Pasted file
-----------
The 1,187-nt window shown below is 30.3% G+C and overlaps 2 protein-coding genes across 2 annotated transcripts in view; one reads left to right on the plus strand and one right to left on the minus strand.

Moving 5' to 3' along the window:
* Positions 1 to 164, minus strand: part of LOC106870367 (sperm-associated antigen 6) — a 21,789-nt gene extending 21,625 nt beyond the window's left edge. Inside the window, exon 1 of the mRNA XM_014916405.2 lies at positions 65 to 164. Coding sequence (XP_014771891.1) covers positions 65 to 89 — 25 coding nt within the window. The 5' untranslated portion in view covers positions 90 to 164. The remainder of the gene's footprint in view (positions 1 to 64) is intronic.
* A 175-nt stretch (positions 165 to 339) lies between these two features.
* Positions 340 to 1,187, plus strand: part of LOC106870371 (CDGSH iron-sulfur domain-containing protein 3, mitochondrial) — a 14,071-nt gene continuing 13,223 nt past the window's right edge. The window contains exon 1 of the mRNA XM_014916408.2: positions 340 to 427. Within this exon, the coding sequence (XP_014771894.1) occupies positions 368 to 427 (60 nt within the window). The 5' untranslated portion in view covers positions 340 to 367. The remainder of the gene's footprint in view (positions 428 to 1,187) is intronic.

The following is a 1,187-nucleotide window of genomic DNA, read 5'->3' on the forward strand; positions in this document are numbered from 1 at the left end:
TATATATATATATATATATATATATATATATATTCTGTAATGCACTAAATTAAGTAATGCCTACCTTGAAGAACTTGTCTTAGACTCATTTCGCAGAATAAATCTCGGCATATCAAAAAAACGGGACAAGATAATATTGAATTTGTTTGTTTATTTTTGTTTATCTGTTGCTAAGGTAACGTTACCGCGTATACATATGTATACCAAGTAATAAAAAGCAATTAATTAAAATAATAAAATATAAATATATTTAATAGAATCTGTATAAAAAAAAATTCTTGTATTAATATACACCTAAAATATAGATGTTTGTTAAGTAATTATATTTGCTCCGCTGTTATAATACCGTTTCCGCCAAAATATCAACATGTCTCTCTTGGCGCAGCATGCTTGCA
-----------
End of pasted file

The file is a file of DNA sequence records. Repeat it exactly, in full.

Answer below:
The 1,187-nt window shown below is 30.3% G+C and overlaps 2 protein-coding genes across 2 annotated transcripts in view; one reads left to right on the plus strand and one right to left on the minus strand.

Moving 5' to 3' along the window:
* Positions 1 to 164, minus strand: part of LOC106870367 (sperm-associated antigen 6) — a 21,789-nt gene extending 21,625 nt beyond the window's left edge. Inside the window, exon 1 of the mRNA XM_014916405.2 lies at positions 65 to 164. Coding sequence (XP_014771891.1) covers positions 65 to 89 — 25 coding nt within the window. The 5' untranslated portion in view covers positions 90 to 164. The remainder of the gene's footprint in view (positions 1 to 64) is intronic.
* A 175-nt stretch (positions 165 to 339) lies between these two features.
* Positions 340 to 1,187, plus strand: part of LOC106870371 (CDGSH iron-sulfur domain-containing protein 3, mitochondrial) — a 14,071-nt gene continuing 13,223 nt past the window's right edge. The window contains exon 1 of the mRNA XM_014916408.2: positions 340 to 427. Within this exon, the coding sequence (XP_014771894.1) occupies positions 368 to 427 (60 nt within the window). The 5' untranslated portion in view covers positions 340 to 367. The remainder of the gene's footprint in view (positions 428 to 1,187) is intronic.

The following is a 1,187-nucleotide window of genomic DNA, read 5'->3' on the forward strand; positions in this document are numbered from 1 at the left end:
TATATATATATATATATATATATATATATATATTCTGTAATGCACTAAATTAAGTAATGCCTACCTTGAAGAACTTGTCTTAGACTCATTTCGCAGAATAAATCTCGGCATATCAAAAAAACGGGACAAGATAATATTGAATTTGTTTGTTTATTTTTGTTTATCTGTTGCTAAGGTAACGTTACCGCGTATACATATGTATACCAAGTAATAAAAAGCAATTAATTAAAATAATAAAATATAAATATATTTAATAGAATCTGTATAAAAAAAAATTCTTGTATTAATATACACCTAAAATATAGATGTTTGTTAAGTAATTATATTTGCTCCGCTGTTATAATACCGTTTCCGCCAAAATATCAACATGTCTCTCTTGGCGCAGCATGCTTGCA